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Computers and Stuff.


Sam Houliston.



Report scams to the ACCC via www.scamwatch.gov.au or by calling 1300 795 995.





Scammers have set up a clone of the myGov website to trick you into sharing your login and bank account details.


The scam starts with a phishing email that looks like it is from Medicare, asking you to update your Electronic Funds Transfer (EFT) details, so you can start receiving payments for Medicare benefits and claims.


If you click on the link in the email you are taken a replica of the real myGov website. You’ll note the URL includes ‘.net’ instead of ‘.gov.au’, which is an indication the website is not a legitimate Australian Government domain!


If you input your login details you are directed to also enter your secret security question and answer, before you’re taken to the fake Medicare website to input your bank account details.


These emails and web pages feature myGov and Medicare design and branding, making them appear legitimate.


Remember, clicking on the link and sharing your details gives these scammers access to your personal information, which they then use to steal your money and identity.


See HERE for further details.





Windows 10 Features: The Good, the Bad, and the Ugly.


For such a large and complex operating system like Windows 10, there are obviously features Microsoft got completely right and then some that ... not so much.


Now that we have lived with the various versions and updates of Microsoft’s latest OS, it’s time we conducted a postmortem of all that Windows 10 comprises? What do we like and what are our pet peeves?


To get underway with this, Feature-By-Feature, here are the first three guinea pigs under the glass: Automatic Updates, the Start menu and Cortana.


Automatic Updates


Until Windows 10, updates and patches were user customizable. You could select which ones to install or choose not to install any. Those days are over. With Windows 10, all updates are foisted on users whether they like it or not. In fact the only ways to avoid having them installed is to disconnect from the Internet.


The good: The updates include the latest security patches and feature improvements and they come on a scheduled basis, so you don't have to make time for upgrades. And emergency fixes will get pushed to you. Starting with the Autumn Creators Update (1709), Microsoft included ransomware protection as part of its routine security updates. The four components of what it calls Windows Defender Exploit Guard are designed to lock down the device against a wide variety of attack vectors and block behaviours commonly used in malware attacks, while enabling enterprises to balance their security risk and productivity requirements.


Users can also choose the time updates can and cannot be installed. And for the 21 people still using dial up modems or for those folks with metered (i.e. pay by the minute) accounts, they can modify the advanced update settings so no installs are made – at least for a set amount of time.


The bad: When a patch causes problems and prevents us from using Windows to any degree, there is an arcane way to uninstall the troublesome patch. Time consuming and frustrating, the process of applying a patch should have been more thoroughly tested is a major downside of automatic updates. In the past, you could check the install/wait advise before okaying an update. Now we read about what shouldn’t have been after the fact. We can’t cherry pick the patches we want to install.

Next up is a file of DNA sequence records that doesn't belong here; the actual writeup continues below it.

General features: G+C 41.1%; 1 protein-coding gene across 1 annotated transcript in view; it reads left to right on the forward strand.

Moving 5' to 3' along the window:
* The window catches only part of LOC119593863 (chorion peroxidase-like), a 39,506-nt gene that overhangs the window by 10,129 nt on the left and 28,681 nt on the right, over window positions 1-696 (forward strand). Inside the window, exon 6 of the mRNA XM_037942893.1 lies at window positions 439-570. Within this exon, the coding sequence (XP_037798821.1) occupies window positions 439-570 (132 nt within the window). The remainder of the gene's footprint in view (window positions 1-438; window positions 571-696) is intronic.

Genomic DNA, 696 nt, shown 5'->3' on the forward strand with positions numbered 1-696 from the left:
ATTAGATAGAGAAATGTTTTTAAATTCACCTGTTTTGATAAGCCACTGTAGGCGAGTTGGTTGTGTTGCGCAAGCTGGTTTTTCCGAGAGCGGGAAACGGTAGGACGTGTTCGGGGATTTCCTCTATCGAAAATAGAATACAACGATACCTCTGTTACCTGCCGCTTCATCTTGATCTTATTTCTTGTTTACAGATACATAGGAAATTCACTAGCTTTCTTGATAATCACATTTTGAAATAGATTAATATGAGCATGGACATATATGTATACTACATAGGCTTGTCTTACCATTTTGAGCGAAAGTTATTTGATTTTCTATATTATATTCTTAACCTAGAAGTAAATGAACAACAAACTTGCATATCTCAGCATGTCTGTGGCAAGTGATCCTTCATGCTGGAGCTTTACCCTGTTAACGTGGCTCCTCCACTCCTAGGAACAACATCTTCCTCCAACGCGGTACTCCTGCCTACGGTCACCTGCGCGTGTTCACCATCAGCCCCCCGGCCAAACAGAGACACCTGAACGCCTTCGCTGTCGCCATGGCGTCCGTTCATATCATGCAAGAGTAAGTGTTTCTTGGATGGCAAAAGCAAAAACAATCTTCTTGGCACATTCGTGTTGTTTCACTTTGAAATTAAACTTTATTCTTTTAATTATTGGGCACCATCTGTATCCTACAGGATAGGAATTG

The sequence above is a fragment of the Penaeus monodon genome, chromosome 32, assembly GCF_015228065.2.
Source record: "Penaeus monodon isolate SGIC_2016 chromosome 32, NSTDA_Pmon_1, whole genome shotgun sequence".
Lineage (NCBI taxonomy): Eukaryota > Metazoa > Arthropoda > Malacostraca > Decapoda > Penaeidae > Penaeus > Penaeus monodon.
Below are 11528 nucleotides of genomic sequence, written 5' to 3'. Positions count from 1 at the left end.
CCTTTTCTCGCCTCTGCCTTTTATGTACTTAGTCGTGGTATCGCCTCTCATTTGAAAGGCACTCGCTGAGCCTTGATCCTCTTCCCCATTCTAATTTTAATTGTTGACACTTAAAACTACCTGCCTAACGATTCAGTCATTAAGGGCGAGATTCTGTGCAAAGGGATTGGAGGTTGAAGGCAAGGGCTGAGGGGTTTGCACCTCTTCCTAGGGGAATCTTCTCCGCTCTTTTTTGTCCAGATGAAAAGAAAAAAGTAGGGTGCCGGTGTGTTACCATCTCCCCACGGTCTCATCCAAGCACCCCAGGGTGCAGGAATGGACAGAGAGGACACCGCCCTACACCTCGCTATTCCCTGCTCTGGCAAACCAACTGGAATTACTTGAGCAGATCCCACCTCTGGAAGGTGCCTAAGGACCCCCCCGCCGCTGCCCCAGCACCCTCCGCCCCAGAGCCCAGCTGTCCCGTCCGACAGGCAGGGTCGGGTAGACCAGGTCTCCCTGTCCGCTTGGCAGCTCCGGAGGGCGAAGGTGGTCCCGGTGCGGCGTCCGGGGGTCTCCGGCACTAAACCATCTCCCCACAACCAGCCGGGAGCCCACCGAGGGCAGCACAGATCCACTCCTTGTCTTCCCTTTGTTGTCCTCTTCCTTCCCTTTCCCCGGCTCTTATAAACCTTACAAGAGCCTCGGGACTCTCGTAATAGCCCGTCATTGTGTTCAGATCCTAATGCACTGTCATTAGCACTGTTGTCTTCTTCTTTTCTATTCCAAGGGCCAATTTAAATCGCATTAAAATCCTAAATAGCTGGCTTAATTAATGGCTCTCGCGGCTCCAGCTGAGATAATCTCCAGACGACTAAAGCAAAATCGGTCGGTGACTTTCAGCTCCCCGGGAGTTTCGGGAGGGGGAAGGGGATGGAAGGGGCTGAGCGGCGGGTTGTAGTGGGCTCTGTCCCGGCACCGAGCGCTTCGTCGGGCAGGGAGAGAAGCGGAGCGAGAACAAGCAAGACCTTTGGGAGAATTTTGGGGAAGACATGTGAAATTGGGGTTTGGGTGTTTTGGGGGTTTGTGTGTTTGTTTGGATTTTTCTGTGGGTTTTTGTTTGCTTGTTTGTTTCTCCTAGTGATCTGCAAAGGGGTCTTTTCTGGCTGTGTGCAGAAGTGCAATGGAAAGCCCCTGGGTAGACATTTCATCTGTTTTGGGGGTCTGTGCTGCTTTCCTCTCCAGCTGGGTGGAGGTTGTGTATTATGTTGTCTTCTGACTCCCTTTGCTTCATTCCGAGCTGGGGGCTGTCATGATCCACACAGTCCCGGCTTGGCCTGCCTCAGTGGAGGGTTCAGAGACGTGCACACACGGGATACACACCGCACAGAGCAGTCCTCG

The ugly: You press Shut-down but the message reads “Working on updates. Don’t turn off your computer.” Next time you boot up the PC and get a message, "Please wait while updates are installed." Yes, updates are all about intruding on our time when we least expect it.


Some thoughts: Those who leave their computers switched on all the time, restarting it when prompted to do so, have the fewest problems with updates getting in the way and slowing things down. But - you may not want to leave your PC switched on all of the time, after all it’s less environmental, more costly and less secure (a computer that’s turned off cannot be hacked), but there is a middle way – if you go to the Start button > Settings > System > Power & Sleep (may be slightly different with some systems) you will see a screen like the one at left where you can configure the PC to go to sleep after maybe 3, 4 or 5 hours. It can be configured to go to sleep sooner than this, but that might not be very helpful if Windows is trying to do a major update. So when you’ve finished, maybe turn off the screen and walk away, knowing that after a while the machine will put itself to sleep and then use hardly any power at all. 


Note that if you have a laptop, you can configure the power button to turn off the screen (and do nothing else) when tapped, while still powering down the computer if you press the button for a few seconds. At the moment the way to do this configuration is through the ‘Power Options’ on Control panel, selecting ‘Choose what the power buttons do’.


For the settings discussed, there is no perfect configuration for everyone, it depends on your pattern of use, whether it’s a desktop PC or a laptop, whether it stays in the one spot or not, how often you return to use it again, and no doubt many other things.




Start Menu.


The good:  It used to be labelled Start but in Windows 10 it got a demotion to an untitled Windows icon. Like all things Microsoft, it all got bigger and ever more customizable. The customization is essential since the jumble of “tiles” on the display can actually make it difficult to find what we are looking for.


While all the apps, functions and features are listed in the left vertical column, similar to previous Start menus, it’s the system of tiles propagated on the right that provides a unique place to add frequently used apps, websites, and Windows functions. Tiles associated with Internet-sourced services like weather and news by default are ‘live’ in that they flash streamed updates. (The persistently blinking of the live tiles can be annoying for some users, and with a right-click can be turned off.)